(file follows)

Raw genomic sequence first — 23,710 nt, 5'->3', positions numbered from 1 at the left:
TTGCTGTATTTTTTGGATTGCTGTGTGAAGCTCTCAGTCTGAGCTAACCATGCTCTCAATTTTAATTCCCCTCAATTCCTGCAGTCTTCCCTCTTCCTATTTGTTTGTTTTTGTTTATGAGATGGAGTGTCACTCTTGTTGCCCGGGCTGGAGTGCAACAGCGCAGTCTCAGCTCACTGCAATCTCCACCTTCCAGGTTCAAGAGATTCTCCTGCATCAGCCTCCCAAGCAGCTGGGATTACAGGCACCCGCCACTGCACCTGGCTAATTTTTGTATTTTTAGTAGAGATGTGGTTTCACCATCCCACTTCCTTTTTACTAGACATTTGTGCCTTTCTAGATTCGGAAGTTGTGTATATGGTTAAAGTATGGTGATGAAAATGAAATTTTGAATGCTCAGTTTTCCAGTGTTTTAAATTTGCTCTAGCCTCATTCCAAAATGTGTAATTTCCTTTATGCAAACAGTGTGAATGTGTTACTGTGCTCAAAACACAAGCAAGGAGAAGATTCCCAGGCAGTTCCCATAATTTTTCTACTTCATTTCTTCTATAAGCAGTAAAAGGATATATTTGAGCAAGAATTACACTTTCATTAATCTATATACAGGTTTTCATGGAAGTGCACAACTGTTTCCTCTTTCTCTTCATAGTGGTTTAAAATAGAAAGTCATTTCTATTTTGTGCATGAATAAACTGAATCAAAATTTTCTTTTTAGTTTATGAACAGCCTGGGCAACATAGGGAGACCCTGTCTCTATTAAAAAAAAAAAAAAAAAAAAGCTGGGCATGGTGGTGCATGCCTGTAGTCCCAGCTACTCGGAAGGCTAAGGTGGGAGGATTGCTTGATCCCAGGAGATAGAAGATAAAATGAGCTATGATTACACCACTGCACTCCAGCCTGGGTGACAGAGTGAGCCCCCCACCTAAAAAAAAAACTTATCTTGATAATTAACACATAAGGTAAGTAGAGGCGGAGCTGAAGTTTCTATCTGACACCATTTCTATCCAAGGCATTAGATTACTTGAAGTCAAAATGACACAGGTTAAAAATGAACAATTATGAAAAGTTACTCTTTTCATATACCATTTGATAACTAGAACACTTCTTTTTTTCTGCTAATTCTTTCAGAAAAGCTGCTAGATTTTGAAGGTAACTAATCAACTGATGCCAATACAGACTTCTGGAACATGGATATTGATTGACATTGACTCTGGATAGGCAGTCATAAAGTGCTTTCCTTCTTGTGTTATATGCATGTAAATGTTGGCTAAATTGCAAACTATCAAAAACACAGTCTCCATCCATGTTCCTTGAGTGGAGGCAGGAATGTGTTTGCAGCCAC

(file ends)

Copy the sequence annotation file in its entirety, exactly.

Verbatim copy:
Raw genomic sequence first — 23,710 nt, 5'->3', positions numbered from 1 at the left:
TTGCTGTATTTTTTGGATTGCTGTGTGAAGCTCTCAGTCTGAGCTAACCATGCTCTCAATTTTAATTCCCCTCAATTCCTGCAGTCTTCCCTCTTCCTATTTGTTTGTTTTTGTTTATGAGATGGAGTGTCACTCTTGTTGCCCGGGCTGGAGTGCAACAGCGCAGTCTCAGCTCACTGCAATCTCCACCTTCCAGGTTCAAGAGATTCTCCTGCATCAGCCTCCCAAGCAGCTGGGATTACAGGCACCCGCCACTGCACCTGGCTAATTTTTGTATTTTTAGTAGAGATGTGGTTTCACCATCCCACTTCCTTTTTACTAGACATTTGTGCCTTTCTAGATTCGGAAGTTGTGTATATGGTTAAAGTATGGTGATGAAAATGAAATTTTGAATGCTCAGTTTTCCAGTGTTTTAAATTTGCTCTAGCCTCATTCCAAAATGTGTAATTTCCTTTATGCAAACAGTGTGAATGTGTTACTGTGCTCAAAACACAAGCAAGGAGAAGATTCCCAGGCAGTTCCCATAATTTTTCTACTTCATTTCTTCTATAAGCAGTAAAAGGATATATTTGAGCAAGAATTACACTTTCATTAATCTATATACAGGTTTTCATGGAAGTGCACAACTGTTTCCTCTTTCTCTTCATAGTGGTTTAAAATAGAAAGTCATTTCTATTTTGTGCATGAATAAACTGAATCAAAATTTTCTTTTTAGTTTATGAACAGCCTGGGCAACATAGGGAGACCCTGTCTCTATTAAAAAAAAAAAAAAAAAAAAGCTGGGCATGGTGGTGCATGCCTGTAGTCCCAGCTACTCGGAAGGCTAAGGTGGGAGGATTGCTTGATCCCAGGAGATAGAAGATAAAATGAGCTATGATTACACCACTGCACTCCAGCCTGGGTGACAGAGTGAGCCCCCCACCTAAAAAAAAAACTTATCTTGATAATTAACACATAAGGTAAGTAGAGGCGGAGCTGAAGTTTCTATCTGACACCATTTCTATCCAAGGCATTAGATTACTTGAAGTCAAAATGACACAGGTTAAAAATGAACAATTATGAAAAGTTACTCTTTTCATATACCATTTGATAACTAGAACACTTCTTTTTTTCTGCTAATTCTTTCAGAAAAGCTGCTAGATTTTGAAGGTAACTAATCAACTGATGCCAATACAGACTTCTGGAACATGGATATTGATTGACATTGACTCTGGATAGGCAGTCATAAAGTGCTTTCCTTCTTGTGTTATATGCATGTAAATGTTGGCTAAATTGCAAACTATCAAAAACACAGTCTCCATCCATGTTCCTTGAGTGGAGGCAGGAATGTGTTTGCAGCCAC